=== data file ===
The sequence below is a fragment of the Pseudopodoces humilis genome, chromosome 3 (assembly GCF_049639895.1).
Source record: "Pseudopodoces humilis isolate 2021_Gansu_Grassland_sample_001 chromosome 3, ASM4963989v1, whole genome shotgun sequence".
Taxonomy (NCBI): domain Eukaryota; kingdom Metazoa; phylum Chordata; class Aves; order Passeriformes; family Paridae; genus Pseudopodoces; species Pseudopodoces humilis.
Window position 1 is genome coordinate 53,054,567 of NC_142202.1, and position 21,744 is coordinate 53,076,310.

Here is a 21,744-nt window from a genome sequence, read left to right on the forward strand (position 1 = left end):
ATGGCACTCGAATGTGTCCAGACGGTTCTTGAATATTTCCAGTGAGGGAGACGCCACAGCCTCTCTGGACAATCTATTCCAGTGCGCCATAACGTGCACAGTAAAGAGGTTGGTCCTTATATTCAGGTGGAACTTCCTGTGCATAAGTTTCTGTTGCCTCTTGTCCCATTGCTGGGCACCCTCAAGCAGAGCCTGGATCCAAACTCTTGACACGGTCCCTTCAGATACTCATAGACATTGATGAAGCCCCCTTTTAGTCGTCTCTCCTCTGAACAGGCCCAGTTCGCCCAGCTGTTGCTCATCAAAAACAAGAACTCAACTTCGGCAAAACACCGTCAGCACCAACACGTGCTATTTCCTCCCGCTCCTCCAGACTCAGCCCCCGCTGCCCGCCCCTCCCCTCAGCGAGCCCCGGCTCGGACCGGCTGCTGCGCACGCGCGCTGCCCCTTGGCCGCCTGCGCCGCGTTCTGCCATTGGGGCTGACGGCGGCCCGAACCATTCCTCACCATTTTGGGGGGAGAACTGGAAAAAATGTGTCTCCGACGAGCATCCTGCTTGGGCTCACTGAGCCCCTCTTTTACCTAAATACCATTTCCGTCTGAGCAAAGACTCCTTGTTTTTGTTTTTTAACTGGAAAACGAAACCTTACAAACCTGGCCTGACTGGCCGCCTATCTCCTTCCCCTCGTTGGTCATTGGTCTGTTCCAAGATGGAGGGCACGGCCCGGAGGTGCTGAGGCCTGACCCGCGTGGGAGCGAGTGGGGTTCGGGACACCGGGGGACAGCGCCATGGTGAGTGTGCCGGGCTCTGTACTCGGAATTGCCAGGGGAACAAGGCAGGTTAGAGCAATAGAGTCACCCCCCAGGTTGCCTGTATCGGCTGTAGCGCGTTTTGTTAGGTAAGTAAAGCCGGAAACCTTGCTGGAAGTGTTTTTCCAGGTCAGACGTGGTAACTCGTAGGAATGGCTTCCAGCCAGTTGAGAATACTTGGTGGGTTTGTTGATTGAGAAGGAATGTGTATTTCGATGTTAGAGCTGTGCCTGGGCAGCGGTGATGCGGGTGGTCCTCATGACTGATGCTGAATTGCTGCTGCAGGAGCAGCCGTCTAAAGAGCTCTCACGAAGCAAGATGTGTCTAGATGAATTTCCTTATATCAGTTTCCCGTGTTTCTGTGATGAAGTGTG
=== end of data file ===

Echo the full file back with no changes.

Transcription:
The sequence below is a fragment of the Pseudopodoces humilis genome, chromosome 3 (assembly GCF_049639895.1).
Source record: "Pseudopodoces humilis isolate 2021_Gansu_Grassland_sample_001 chromosome 3, ASM4963989v1, whole genome shotgun sequence".
Taxonomy (NCBI): domain Eukaryota; kingdom Metazoa; phylum Chordata; class Aves; order Passeriformes; family Paridae; genus Pseudopodoces; species Pseudopodoces humilis.
Window position 1 is genome coordinate 53,054,567 of NC_142202.1, and position 21,744 is coordinate 53,076,310.

Here is a 21,744-nt window from a genome sequence, read left to right on the forward strand (position 1 = left end):
ATGGCACTCGAATGTGTCCAGACGGTTCTTGAATATTTCCAGTGAGGGAGACGCCACAGCCTCTCTGGACAATCTATTCCAGTGCGCCATAACGTGCACAGTAAAGAGGTTGGTCCTTATATTCAGGTGGAACTTCCTGTGCATAAGTTTCTGTTGCCTCTTGTCCCATTGCTGGGCACCCTCAAGCAGAGCCTGGATCCAAACTCTTGACACGGTCCCTTCAGATACTCATAGACATTGATGAAGCCCCCTTTTAGTCGTCTCTCCTCTGAACAGGCCCAGTTCGCCCAGCTGTTGCTCATCAAAAACAAGAACTCAACTTCGGCAAAACACCGTCAGCACCAACACGTGCTATTTCCTCCCGCTCCTCCAGACTCAGCCCCCGCTGCCCGCCCCTCCCCTCAGCGAGCCCCGGCTCGGACCGGCTGCTGCGCACGCGCGCTGCCCCTTGGCCGCCTGCGCCGCGTTCTGCCATTGGGGCTGACGGCGGCCCGAACCATTCCTCACCATTTTGGGGGGAGAACTGGAAAAAATGTGTCTCCGACGAGCATCCTGCTTGGGCTCACTGAGCCCCTCTTTTACCTAAATACCATTTCCGTCTGAGCAAAGACTCCTTGTTTTTGTTTTTTAACTGGAAAACGAAACCTTACAAACCTGGCCTGACTGGCCGCCTATCTCCTTCCCCTCGTTGGTCATTGGTCTGTTCCAAGATGGAGGGCACGGCCCGGAGGTGCTGAGGCCTGACCCGCGTGGGAGCGAGTGGGGTTCGGGACACCGGGGGACAGCGCCATGGTGAGTGTGCCGGGCTCTGTACTCGGAATTGCCAGGGGAACAAGGCAGGTTAGAGCAATAGAGTCACCCCCCAGGTTGCCTGTATCGGCTGTAGCGCGTTTTGTTAGGTAAGTAAAGCCGGAAACCTTGCTGGAAGTGTTTTTCCAGGTCAGACGTGGTAACTCGTAGGAATGGCTTCCAGCCAGTTGAGAATACTTGGTGGGTTTGTTGATTGAGAAGGAATGTGTATTTCGATGTTAGAGCTGTGCCTGGGCAGCGGTGATGCGGGTGGTCCTCATGACTGATGCTGAATTGCTGCTGCAGGAGCAGCCGTCTAAAGAGCTCTCACGAAGCAAGATGTGTCTAGATGAATTTCCTTATATCAGTTTCCCGTGTTTCTGTGATGAAGTGTG